Target fixation over the full data window we recorded—4 seconds—is shown in Figure 1b. In our previously-published analysis, we chose the time between 1300 ms and 2300 ms after the onset of the carrier phrase (because the carrier phrase was 1000 ms long, this window began 300 ms into the target word). We chose this window based on a combination of examining previous visual world paradigm papers and the shape of the data (i.e., avoiding flat sections at the beginning and end of the time window, which we thought would be poorly fit by our statistical models). However, the choice of whether to, say, analyze a 1000 ms long window or a 1100 ms long window felt rather arbitrary. Our anecdotal experience with this less-than-straightforward selection process motivated the current mission.
A full description of the method can be found in Van Engen et al. (2020). In brief, we conducted an experiment using the visual world paradigm to assess spoken word recognition. We used 200 words: 25 low-frequency targets, 25 high-frequency targets, and 150 middle-frequency distractors. All words referred to imageable nouns, depicted using a color picture on a white background. Each display occurred with the spoken instructions (carrier phrase) “Click on the ________”. Recordings were made by an American male from the Midwest. A single 1000 ms recording was used for the carrier phrase, and recordings of each target word were added. Half of the participants heard the stimuli in quiet, while the other half heard stimuli in steady speech-shaped noise at a signal-to-noise ratio (SNR) of +3 dB.
Participants were 41 young adults aged 18–25 years (25 female, M = 21.2, SD = 1.8) and 39 older adult counterparts aged 65–84 years (24 female, M = 71.7, SD = 5.1). We measured eye movements with a Tobii X120 eye tracker controlled by LabView 6.2 (RRID:SCR_014325) at a sampling rate of 60 Hz. Participants were seated approximately 0.5 meters from the camera eye. Informed consent was obtained under a protocol approved by the Washington University in Saint Louis Institutional Review Board.
We used the same overall analysis framework as a prior study (Van Engen et al., 2020): logistic growth curve analysis to model the by-participant target fixation data using the lme4 (Bates et al., 2015) and lmerTest (Kuznetsova et al., 2017) packages in R version 4.0.3 (RRID:SCR_001905) (R Core Team, 2020). We modelled the time course with a third-order orthogonal polynomial basis set (linear, quadratic, and cubic effects of time), along with fixed effects for age (young vs. older), frequency (high vs. low), and noise (quiet vs. noisy), and the interactions among these three factors. We also included participant and participant-by-frequency random effects in the model to capture individual differences and differences in the effect of the frequency manipulation on each participant. Statistical significance was determined using p values based on asymptotic Wald tests (the default in the glmer function from the lme4 package in R). The model specification is as follows:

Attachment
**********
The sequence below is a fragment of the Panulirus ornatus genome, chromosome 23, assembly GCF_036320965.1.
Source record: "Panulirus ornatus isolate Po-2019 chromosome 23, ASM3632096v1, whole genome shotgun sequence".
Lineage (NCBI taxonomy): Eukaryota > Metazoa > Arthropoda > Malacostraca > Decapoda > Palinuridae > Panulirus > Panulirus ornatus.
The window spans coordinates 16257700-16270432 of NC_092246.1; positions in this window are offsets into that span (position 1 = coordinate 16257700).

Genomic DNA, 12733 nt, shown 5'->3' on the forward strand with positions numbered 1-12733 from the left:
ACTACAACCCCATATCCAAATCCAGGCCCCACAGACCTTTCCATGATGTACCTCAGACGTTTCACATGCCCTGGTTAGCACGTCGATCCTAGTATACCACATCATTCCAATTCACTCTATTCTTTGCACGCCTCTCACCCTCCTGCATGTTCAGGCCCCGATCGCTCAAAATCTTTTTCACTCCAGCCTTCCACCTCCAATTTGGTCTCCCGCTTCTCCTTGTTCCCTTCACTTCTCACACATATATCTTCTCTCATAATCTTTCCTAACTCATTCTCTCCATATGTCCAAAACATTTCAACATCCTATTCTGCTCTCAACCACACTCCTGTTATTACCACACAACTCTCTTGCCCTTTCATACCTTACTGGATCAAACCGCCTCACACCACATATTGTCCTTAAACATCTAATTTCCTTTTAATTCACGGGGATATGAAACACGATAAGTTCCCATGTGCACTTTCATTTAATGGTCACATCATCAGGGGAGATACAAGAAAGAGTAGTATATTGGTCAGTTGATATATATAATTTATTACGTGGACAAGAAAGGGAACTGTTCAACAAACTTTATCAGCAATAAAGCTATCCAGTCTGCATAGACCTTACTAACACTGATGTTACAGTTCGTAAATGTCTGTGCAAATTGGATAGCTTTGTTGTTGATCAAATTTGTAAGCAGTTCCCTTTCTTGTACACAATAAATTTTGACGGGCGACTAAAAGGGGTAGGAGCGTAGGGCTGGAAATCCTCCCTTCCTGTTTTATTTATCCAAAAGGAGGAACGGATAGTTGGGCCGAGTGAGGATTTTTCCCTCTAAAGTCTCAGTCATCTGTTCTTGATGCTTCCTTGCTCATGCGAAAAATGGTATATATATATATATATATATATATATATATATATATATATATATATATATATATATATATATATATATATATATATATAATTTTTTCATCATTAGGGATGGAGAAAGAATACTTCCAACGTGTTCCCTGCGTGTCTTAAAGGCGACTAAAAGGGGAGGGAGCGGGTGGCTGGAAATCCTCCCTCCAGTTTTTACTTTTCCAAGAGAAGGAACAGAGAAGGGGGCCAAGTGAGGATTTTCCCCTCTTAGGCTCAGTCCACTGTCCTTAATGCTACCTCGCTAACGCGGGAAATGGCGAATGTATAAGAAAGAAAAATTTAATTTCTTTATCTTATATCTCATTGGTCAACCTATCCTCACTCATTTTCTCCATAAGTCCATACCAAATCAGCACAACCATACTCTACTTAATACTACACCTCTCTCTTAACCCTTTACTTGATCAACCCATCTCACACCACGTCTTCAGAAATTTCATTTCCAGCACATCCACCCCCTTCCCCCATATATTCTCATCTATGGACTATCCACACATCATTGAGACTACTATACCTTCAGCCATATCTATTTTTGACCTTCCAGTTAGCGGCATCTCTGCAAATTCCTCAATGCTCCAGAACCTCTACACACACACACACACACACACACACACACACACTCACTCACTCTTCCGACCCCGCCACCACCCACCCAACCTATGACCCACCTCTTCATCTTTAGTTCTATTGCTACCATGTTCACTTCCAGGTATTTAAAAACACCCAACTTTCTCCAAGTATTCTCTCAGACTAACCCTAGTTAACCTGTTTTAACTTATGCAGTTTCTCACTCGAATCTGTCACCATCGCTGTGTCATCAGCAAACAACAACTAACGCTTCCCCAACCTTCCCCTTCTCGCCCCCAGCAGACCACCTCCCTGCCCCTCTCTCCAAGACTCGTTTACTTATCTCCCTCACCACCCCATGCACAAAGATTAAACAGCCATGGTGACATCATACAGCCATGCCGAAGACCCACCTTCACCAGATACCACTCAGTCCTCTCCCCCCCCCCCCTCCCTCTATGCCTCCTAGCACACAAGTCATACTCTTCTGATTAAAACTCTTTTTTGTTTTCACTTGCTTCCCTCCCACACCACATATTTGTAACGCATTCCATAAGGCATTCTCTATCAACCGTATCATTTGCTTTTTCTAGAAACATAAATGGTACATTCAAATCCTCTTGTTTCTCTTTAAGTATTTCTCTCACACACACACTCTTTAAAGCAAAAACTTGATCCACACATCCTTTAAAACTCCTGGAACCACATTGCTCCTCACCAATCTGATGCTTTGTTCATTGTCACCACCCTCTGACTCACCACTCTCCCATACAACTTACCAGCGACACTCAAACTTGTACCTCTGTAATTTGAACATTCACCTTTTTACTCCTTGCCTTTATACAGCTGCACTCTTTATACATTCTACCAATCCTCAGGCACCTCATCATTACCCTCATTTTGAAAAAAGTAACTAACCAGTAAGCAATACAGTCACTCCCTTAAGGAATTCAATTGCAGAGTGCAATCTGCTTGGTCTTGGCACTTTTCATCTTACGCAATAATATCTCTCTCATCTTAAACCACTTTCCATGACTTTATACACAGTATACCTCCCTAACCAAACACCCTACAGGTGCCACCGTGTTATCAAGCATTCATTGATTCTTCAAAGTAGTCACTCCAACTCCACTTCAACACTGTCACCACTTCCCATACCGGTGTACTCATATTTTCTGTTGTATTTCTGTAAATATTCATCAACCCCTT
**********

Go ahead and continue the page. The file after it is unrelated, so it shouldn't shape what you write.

m <- glmer(fixation ~ (linear+quadratic+cubic)*(age*noise *frequency) + (linear+quadratic | Subject) + (linear+quadratic+cubic | Subject:frequency), data=df, family=binomial, control=glmerControl(optimizer="bobyqa", optCtrl=list(maxfun=1e5)))
Note that this model was chosen to match that in Van Engen et al. (2020), and thus in the current paper we did not explore variations in model specification.
Window selection analysis
We examined a range of start times from 700–2200 ms (with target word onset occurring at 1000 ms), and for each start time a range of window lengths from 300–1800 ms, in steps of 16.667 ms (the sampling rate of the eye tracker). We purposefully chose these to span values larger than those typically used in the visual world paradigm literature in order to give a good sense of the parameter space (and to ensure that we captured the range of values typically used). This range also serves as a sanity check, in that we anticipated that including extreme values would lead to poor (or odd) model fits. We ran all combinations of the start times and window lengths for a total of 8281 models.
Figure 2 shows parameter estimates and p values for the three time parameters (orthogonalized linear, quadratic, and cubic effects of time); Figure 3 shows these values for main effects of age, noise and word frequency; and Figure 4 shows these values for linear effects of time and age, noise, and word frequency.
One pattern that is apparent in all of these analyses is that, although p values below 0.05 (i.e., “significant”, though see Cohen, 1994) are found over a wide range of time windows, several effects have ranges with high p values. For any given time window, one might interpret this lack of a significant effect differently knowing that shifting the time window by 100 ms would change the significance (compared to a situation in which varying the time window did not). Another point is that for many effects, given a fixed start time, increasing the window length increases sensitivity to effects (that is, longer time windows show p values that are consistently smaller than short time windows).